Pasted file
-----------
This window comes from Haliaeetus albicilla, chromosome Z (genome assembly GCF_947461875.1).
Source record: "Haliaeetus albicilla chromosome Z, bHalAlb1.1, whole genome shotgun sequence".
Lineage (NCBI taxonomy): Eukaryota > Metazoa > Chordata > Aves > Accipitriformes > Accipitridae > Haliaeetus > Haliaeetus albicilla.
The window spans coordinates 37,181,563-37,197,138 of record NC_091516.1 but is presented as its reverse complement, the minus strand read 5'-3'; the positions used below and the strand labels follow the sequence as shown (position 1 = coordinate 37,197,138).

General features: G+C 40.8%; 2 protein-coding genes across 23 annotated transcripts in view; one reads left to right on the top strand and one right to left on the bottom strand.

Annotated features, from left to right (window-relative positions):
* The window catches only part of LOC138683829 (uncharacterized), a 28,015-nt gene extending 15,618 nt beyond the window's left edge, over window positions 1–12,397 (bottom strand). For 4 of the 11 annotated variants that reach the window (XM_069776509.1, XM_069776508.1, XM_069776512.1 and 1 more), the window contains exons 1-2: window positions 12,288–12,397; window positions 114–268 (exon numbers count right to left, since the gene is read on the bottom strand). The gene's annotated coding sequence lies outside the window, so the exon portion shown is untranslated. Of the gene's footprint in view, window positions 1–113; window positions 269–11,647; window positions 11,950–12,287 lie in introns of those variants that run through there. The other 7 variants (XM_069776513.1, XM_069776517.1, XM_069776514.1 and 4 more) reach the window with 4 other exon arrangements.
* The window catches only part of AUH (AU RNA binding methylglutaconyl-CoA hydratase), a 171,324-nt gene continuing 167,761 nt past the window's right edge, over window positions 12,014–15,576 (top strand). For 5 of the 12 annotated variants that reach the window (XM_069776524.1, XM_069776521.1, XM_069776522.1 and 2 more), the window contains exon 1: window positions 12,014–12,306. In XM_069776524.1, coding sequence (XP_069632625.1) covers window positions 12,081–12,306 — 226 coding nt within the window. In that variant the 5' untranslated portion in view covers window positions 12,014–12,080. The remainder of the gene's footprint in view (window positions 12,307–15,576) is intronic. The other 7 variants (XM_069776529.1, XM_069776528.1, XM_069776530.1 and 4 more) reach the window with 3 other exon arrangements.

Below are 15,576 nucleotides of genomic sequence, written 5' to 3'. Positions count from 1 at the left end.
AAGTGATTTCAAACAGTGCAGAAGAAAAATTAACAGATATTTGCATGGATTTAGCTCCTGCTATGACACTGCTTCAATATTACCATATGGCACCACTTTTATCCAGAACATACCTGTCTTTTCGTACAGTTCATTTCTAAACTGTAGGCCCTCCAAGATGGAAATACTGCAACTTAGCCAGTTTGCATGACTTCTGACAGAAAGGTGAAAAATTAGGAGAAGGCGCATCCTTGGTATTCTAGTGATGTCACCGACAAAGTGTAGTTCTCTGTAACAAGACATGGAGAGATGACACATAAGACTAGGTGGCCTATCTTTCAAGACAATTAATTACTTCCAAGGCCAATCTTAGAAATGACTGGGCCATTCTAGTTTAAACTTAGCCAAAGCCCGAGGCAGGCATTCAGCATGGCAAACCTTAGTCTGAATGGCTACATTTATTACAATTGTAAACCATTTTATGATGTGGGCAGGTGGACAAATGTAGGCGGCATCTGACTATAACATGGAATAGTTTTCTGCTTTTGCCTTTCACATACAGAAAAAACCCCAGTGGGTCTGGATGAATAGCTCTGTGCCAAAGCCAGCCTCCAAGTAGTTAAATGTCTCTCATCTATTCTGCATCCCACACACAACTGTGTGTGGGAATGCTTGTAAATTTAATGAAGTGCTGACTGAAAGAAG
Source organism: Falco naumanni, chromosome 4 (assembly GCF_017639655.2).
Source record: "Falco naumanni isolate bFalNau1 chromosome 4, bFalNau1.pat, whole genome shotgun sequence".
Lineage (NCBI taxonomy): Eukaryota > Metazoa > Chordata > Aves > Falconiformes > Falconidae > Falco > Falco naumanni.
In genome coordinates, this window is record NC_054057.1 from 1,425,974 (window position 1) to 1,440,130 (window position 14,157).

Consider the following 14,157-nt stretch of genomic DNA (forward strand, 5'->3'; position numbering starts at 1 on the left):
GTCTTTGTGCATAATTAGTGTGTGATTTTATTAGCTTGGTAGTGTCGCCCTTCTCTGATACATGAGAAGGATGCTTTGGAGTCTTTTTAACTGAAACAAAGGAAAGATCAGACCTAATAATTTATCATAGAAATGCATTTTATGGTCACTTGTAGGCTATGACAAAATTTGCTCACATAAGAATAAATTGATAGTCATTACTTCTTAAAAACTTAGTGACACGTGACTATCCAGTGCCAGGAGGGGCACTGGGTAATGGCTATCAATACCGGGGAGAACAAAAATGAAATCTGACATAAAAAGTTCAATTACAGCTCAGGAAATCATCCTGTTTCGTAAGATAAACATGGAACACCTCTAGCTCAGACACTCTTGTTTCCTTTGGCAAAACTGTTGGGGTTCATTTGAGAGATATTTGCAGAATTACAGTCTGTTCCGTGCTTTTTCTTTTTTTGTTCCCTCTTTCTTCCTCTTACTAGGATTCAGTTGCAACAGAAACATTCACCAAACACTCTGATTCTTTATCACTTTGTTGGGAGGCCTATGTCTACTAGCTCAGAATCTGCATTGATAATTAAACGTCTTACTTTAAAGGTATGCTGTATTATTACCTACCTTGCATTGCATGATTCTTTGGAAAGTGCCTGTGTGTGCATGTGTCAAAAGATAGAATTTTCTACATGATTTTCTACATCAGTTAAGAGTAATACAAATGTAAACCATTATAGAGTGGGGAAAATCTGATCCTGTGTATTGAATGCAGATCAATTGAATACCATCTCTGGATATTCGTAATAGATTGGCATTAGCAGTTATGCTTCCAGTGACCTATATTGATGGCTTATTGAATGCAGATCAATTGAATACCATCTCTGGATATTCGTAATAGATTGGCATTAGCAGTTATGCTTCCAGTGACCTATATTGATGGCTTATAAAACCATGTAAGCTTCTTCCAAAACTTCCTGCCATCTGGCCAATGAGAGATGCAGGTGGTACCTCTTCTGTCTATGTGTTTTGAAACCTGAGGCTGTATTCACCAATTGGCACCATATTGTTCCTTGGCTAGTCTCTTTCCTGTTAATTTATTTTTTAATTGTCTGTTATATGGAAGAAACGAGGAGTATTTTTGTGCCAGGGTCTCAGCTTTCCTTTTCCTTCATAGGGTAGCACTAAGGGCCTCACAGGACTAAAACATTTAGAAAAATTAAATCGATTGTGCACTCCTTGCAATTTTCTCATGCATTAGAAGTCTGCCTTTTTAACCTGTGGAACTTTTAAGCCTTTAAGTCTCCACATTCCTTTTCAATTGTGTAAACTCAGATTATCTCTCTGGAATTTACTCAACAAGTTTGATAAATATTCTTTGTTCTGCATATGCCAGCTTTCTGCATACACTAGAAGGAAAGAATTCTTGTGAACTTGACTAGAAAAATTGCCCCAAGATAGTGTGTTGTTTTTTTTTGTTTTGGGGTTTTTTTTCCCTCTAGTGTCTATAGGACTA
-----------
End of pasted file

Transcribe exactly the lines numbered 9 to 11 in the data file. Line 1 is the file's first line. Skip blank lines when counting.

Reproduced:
Below are 15,576 nucleotides of genomic sequence, written 5' to 3'. Positions count from 1 at the left end.
AAGTGATTTCAAACAGTGCAGAAGAAAAATTAACAGATATTTGCATGGATTTAGCTCCTGCTATGACACTGCTTCAATATTACCATATGGCACCACTTTTATCCAGAACATACCTGTCTTTTCGTACAGTTCATTTCTAAACTGTAGGCCCTCCAAGATGGAAATACTGCAACTTAGCCAGTTTGCATGACTTCTGACAGAAAGGTGAAAAATTAGGAGAAGGCGCATCCTTGGTATTCTAGTGATGTCACCGACAAAGTGTAGTTCTCTGTAACAAGACATGGAGAGATGACACATAAGACTAGGTGGCCTATCTTTCAAGACAATTAATTACTTCCAAGGCCAATCTTAGAAATGACTGGGCCATTCTAGTTTAAACTTAGCCAAAGCCCGAGGCAGGCATTCAGCATGGCAAACCTTAGTCTGAATGGCTACATTTATTACAATTGTAAACCATTTTATGATGTGGGCAGGTGGACAAATGTAGGCGGCATCTGACTATAACATGGAATAGTTTTCTGCTTTTGCCTTTCACATACAGAAAAAACCCCAGTGGGTCTGGATGAATAGCTCTGTGCCAAAGCCAGCCTCCAAGTAGTTAAATGTCTCTCATCTATTCTGCATCCCACACACAACTGTGTGTGGGAATGCTTGTAAATTTAATGAAGTGCTGACTGAAAGAAG
Source organism: Falco naumanni, chromosome 4 (assembly GCF_017639655.2).